5% permethrin cream: This is the most common treatment for scabies. It is used to treat patients 2 months of age and older and women who are pregnant.

10% crotamiton cream

25% benzyl benzoate lotion

Sulfur (5%-10%) ointment

1% lindane lotion

Treatment for widespread scabies

Scabies that covers much of the body and crusted scabies often require stronger medicine. A patient with this type of scabies may receive a prescription for ivermectin. This medicine can be prescribed to children and patients who are HIV-positive. Some patients need only to take one dose, but many need to take two or three doses to cure scabies. The pills are usually taken once every two weeks.

When scabies infects many people at a nursing home, extended-care facility, and other institution, ivermectin may be prescribed to everyone who has a risk of catching scabies.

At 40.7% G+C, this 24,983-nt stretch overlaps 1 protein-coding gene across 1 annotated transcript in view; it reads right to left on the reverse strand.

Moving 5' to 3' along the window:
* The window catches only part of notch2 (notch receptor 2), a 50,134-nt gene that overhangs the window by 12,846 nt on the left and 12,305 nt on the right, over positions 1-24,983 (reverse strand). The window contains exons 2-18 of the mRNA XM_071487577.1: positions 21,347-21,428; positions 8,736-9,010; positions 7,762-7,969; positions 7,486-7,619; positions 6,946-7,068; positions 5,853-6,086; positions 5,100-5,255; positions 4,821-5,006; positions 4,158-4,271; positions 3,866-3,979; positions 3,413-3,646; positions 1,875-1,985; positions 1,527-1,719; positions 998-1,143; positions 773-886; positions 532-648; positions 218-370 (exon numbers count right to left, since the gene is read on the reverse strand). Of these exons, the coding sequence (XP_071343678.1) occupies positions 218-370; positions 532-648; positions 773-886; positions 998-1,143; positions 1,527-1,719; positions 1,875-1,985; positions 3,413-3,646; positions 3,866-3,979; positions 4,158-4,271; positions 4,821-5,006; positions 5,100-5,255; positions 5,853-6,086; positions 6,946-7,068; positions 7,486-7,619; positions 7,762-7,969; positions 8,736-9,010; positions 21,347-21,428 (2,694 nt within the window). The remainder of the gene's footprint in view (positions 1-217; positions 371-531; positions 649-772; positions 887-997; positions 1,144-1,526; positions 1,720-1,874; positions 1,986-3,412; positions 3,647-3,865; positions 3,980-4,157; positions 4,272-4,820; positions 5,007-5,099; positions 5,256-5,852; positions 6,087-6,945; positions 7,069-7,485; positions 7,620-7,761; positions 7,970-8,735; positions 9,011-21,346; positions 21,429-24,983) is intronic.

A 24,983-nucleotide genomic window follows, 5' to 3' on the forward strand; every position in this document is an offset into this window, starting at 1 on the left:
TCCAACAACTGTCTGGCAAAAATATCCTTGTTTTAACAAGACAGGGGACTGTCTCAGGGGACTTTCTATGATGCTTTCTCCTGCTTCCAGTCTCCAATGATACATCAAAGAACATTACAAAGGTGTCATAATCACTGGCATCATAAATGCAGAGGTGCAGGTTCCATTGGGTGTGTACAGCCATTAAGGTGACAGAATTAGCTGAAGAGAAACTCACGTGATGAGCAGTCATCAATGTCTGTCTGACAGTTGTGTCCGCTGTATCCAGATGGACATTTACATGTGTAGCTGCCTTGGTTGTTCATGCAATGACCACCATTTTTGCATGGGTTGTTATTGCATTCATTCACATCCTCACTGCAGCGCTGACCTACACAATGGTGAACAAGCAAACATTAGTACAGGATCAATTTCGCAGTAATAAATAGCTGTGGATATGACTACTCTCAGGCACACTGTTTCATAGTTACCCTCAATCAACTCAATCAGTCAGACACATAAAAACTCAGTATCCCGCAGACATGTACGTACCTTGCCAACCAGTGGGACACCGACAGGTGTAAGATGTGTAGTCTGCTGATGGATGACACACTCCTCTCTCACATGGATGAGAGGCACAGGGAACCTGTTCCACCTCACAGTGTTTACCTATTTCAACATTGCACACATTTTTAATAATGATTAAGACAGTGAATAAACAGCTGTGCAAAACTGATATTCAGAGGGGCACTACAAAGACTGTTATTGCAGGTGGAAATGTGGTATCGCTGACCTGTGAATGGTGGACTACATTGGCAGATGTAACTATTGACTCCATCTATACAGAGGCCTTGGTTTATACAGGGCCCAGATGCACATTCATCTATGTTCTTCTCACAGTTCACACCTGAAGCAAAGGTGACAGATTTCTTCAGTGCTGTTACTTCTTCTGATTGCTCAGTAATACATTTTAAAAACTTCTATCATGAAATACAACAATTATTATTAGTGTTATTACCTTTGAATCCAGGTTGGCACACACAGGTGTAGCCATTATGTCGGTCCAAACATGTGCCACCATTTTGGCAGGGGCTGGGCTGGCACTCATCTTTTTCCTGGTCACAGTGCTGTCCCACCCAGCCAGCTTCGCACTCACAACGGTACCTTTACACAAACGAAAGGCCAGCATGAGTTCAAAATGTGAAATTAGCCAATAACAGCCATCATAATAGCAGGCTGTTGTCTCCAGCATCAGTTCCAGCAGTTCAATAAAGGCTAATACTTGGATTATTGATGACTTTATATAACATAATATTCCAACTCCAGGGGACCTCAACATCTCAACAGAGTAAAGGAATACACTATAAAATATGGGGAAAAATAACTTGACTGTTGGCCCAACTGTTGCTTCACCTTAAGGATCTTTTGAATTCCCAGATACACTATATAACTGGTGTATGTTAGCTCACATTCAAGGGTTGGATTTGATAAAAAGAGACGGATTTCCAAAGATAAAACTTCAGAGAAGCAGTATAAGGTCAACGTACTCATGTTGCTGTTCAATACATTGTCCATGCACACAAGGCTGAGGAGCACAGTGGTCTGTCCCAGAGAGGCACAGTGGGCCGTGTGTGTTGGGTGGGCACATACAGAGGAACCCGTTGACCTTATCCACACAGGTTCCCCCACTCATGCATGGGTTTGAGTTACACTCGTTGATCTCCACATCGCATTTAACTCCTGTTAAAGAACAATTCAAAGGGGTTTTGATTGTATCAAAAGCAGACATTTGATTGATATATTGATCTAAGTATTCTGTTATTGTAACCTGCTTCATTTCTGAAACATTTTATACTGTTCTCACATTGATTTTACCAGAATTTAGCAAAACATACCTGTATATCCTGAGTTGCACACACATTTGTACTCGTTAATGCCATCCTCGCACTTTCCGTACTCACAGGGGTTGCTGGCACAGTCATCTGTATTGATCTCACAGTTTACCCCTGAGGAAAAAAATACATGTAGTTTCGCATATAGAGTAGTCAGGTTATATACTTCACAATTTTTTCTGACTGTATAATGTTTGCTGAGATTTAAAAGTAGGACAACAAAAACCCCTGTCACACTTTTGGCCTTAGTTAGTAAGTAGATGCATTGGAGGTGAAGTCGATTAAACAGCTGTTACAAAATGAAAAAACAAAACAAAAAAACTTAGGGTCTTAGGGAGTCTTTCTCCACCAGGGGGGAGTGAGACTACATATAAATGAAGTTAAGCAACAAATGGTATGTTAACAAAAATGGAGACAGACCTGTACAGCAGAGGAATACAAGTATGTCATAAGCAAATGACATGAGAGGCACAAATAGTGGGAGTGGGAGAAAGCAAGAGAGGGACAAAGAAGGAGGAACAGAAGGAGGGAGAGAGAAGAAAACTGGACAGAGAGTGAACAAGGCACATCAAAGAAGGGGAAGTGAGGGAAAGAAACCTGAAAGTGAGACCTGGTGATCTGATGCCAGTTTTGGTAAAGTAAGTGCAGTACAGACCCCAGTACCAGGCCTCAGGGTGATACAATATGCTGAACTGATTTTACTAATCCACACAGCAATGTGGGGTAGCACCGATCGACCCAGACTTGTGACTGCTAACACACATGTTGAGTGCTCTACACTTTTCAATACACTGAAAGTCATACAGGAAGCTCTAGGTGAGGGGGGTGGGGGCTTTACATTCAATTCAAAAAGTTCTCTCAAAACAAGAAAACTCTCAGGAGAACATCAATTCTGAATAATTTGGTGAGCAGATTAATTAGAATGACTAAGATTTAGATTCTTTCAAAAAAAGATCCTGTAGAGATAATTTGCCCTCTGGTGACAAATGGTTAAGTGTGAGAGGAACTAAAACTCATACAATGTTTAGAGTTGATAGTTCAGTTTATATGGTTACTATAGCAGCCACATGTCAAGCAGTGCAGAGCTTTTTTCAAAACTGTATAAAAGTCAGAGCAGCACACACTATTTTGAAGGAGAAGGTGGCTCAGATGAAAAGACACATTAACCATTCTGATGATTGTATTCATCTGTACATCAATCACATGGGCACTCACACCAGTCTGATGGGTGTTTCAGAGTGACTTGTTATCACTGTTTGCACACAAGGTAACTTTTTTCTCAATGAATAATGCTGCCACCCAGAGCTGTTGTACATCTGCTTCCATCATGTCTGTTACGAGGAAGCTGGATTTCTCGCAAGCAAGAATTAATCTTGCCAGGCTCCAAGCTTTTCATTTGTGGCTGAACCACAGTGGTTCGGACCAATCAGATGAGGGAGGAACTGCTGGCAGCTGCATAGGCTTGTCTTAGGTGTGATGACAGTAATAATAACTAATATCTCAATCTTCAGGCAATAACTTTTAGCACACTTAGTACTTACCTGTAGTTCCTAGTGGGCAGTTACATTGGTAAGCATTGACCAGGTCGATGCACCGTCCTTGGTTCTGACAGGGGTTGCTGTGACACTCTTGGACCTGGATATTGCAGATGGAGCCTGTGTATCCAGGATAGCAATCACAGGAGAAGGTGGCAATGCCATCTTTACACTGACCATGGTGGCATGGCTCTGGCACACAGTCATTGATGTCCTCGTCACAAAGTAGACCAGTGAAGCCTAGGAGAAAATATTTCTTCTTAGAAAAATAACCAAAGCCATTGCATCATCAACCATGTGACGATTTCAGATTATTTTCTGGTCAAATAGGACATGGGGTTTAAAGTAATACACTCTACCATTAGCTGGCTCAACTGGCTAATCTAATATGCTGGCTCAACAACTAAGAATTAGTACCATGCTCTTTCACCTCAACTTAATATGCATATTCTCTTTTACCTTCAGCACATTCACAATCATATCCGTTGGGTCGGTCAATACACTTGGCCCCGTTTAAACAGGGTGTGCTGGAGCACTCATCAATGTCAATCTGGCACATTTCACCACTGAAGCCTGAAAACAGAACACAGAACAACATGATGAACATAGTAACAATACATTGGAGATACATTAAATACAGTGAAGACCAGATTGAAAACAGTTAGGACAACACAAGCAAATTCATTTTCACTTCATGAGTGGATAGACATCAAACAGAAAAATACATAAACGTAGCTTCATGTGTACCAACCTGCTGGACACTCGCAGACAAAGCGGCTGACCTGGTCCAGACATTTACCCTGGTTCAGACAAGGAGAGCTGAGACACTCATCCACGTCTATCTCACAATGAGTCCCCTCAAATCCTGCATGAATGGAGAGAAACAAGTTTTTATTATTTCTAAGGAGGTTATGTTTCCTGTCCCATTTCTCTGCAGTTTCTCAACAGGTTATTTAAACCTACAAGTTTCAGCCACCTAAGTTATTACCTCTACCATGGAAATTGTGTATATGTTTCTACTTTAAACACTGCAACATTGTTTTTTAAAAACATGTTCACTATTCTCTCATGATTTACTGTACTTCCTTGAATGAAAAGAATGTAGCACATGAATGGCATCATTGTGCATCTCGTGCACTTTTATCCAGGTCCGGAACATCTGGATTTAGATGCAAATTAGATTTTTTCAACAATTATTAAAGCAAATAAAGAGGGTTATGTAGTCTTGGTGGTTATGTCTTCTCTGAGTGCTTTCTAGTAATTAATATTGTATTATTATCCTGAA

Other signs and symptoms

Some patients need other treatment, too. Your dermatologist may prescribe:

Antihistamine: To control the itch and help you sleep.

Pramoxine lotion: To control the itch.

Antibiotic: To wipe out an infection.

Steroid cream: To ease the redness, swelling, and itch.

Outcome

Treatment can get rid of the mites, eliminate symptoms such as itch, and treat an infection that has developed. For the first few days to a week, the rash and itch can worsen during treatment. Within four weeks, your skin should heal.

If your skin has not healed within 4 weeks, you may still have mites. Some people need to treat two or three times to get rid of the mites. Be sure to see your dermatologist for treatment. You should never use a scabicide used to treat crops or livestock.

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People who develop crusted scabies, also known as Norwegian scabies, often need repeat treatments to get rid of the mites.

To get rid of the mites and prevent getting scabies again, you have to do more than treat the skin or take a pill. You will need to wash clothes, bedding, and towels to get rid of mites that may have fallen off your skin. You also should vacuum your entire home.